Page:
Tibetan Terrier dog breed guide

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Brain Training

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Who knew Tibetan Terrier dogs are not terriers at all. They’re companion or utility dogs – and don’t have any terrier instincts. Discover what they ARE like in this breed profile video presented by canine experts and owner who’s bred TIbetan Terriers since the early 1990s. There’s information on Tibetan temperament and training -and really important advice on grooming requirements for these dogs with long, silky double-coats. It seems they’re suitable for everyone – from young families with children to retired folks. But there’s a serious warning about the consequences of leaving these very sociable dogs home alone. Enjoy the video and – as ever – we’d love to hear your experiences of the Tibetan Terrier dog breed. They think they’re people. No-one has told them they’re dogs. They think they’re people. Every one is an individual character. Some people say I would like a bitch because she’s quiter than a dog – that’s not true, every one is different. I find the males are more comical adn the females perhaps a little more into their owner. Their energy is so fun, they’re bouncy, they’re funny. They’re kind – and they’re just great dogs. They’re a very cute puppy, but they do need a firm hand. They’re determined – they have a determined expression – it’s part of the breed – and once that relationship’s established they’ll do anything for their owners. They are individual little people, they are fabulous little dogs. The Tibetan Terrier, despite its name, isn’t actually a terrier, it’s a member of the utility group and it’s therefore a more glamorous dog if you like. In the showroom they do look particularly glamorous. It’s more of a herding dog. So it’s a smart, clever dog which makes it very easy to train. They’re just a lovely family companion animal – fun loving, lovely nature. You never only own one Tibetan Terrier – they’re very collectable. Tibetan Terriers are real personalities and characters. These lovely little dogs have medium exercise levels and they enjoy a good long walk, but they don’t need the hours of stimulation as some of the working types. We would look to re-home one to somebody who hs the time and energy for them, who also has the time to keep up with their lovely long coats. They come into the bracket of companion animals and that’s exactly what they are. They want to be doing whatever you’re doing. So you could be walking over the Malvern Hills – you could be doing your ironing – as long as they’re with you at your feet, that’s what they want to be doing. It’s not a dog that likes to be separated from its owner so you shouldn’t really think about a Tibetan if you’re going to go out all day because they do suffer from what we call separation anxiety. But if you’re goig to be around for you dog, a Tibetan Terrier makes ideal company. They love a family environment because they do enjoy playing with the kids – they’re also suitable for old people. My Mum a pensioner had two they were company for her. They would not suit a family that was out at work all day or for long hours because they want the companionship, they want the company. Not a dog to be let alone for long periods of time. Two or three hours – fine – but not for an all day. Once they’re adult and once their bones are grown and properly developed, they will take a very substantial amount of exercise, if you want to. They’re also happy for five minutes in the garden, to answer the calls of nature – again they don’t particularly like getting wet or dirty, But the key is they’re doing what you’re doing. So if you’re in the house and you put them in the garden, they’ll just stand at the door – they’ll want to be back in with you. This is Panda. I do junior handling. It’s not about the dog it’s about how you handle the dog. You have to triangles and stay sitting down – and figure of eights just to show the dog and you must not break the golden rule which is getting in between the dog and the judge and the dog. It’s quite hard with the junior handling because the judge moves position – so you have to be watching where the judge is. Most people who keep them for pet animals do not leave them in their full coat. They keep them in a teddy bear or a puppy clip. They still need 5 minutes day to go through the coat. It’s a double coated breed. And once a week a really good groom. Check the nails, teeth, ears. And if you’re keeping the dog in a clip it will probably need the grooming parlour every two months or so. If you keep a dog in full coat like you do with a showdog – my dogs are groomed every week. It’s because they’re full-coated show dogs. The thing you want to be thinking about is this dog has a lot of coat. So even from a young age as a puppy, you want to be handling it, getting it used to being stroked, used to being groomed and see if you can find a nice groomer who will just let you go for visits so it can get used to the environment before you take it.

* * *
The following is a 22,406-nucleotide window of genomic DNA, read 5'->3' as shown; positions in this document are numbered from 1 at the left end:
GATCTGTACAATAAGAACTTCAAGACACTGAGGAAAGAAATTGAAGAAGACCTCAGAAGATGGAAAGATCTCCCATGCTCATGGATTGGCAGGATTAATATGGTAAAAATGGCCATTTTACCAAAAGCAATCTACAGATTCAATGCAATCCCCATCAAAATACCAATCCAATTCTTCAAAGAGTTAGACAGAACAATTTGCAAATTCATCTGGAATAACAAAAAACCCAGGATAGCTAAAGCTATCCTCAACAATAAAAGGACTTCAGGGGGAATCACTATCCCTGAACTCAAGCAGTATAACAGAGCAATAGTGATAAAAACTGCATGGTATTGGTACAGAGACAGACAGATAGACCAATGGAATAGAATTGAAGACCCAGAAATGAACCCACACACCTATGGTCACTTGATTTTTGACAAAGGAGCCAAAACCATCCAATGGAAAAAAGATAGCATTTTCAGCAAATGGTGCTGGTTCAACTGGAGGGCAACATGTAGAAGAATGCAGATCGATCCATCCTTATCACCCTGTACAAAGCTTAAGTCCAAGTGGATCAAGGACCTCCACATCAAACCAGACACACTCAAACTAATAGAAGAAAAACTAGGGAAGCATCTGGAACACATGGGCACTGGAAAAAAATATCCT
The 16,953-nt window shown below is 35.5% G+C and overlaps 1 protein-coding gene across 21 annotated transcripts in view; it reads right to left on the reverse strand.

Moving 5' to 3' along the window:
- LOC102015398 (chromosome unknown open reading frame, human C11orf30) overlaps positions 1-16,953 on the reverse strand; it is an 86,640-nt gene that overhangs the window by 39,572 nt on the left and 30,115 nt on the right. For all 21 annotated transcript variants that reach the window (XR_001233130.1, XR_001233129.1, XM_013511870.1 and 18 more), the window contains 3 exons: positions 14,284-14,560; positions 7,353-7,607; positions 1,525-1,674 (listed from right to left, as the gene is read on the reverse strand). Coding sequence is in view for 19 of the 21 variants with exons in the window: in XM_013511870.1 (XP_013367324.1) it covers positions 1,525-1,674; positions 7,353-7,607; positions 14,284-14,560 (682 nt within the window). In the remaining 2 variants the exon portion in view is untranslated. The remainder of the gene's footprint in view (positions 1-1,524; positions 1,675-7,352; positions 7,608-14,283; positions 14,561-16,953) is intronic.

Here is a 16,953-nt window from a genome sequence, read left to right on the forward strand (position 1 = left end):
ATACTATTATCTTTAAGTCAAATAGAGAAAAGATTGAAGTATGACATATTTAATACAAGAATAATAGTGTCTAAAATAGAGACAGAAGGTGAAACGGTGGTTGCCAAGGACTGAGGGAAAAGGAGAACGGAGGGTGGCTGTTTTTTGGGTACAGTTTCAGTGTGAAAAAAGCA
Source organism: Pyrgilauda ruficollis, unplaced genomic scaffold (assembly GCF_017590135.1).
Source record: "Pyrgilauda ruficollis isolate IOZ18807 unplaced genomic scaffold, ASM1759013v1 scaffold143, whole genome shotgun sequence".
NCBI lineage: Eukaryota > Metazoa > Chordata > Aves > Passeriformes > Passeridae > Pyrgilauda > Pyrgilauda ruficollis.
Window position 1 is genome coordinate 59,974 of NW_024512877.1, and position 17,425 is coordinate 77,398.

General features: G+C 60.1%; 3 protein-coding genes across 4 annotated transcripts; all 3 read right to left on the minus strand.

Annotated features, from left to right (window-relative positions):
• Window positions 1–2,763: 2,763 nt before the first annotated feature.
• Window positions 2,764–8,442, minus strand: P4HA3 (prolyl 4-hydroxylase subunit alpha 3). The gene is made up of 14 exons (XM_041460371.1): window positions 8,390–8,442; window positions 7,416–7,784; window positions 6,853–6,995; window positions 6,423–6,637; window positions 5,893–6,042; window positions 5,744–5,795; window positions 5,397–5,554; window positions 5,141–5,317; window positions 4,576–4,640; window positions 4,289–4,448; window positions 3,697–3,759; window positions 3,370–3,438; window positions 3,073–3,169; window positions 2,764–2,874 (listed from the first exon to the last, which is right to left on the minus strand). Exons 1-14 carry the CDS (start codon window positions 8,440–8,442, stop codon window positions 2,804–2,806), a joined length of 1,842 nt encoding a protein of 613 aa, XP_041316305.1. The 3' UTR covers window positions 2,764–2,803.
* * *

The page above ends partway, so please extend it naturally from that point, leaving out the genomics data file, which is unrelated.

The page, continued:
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Brain Training

Regardless of breed, we highly recommend using Brain Training For Dogs by Adrienne Farricelli’s to develop your pet’s hidden intelligence and natural willingness to improve obedience and behavior.

Visit Site →

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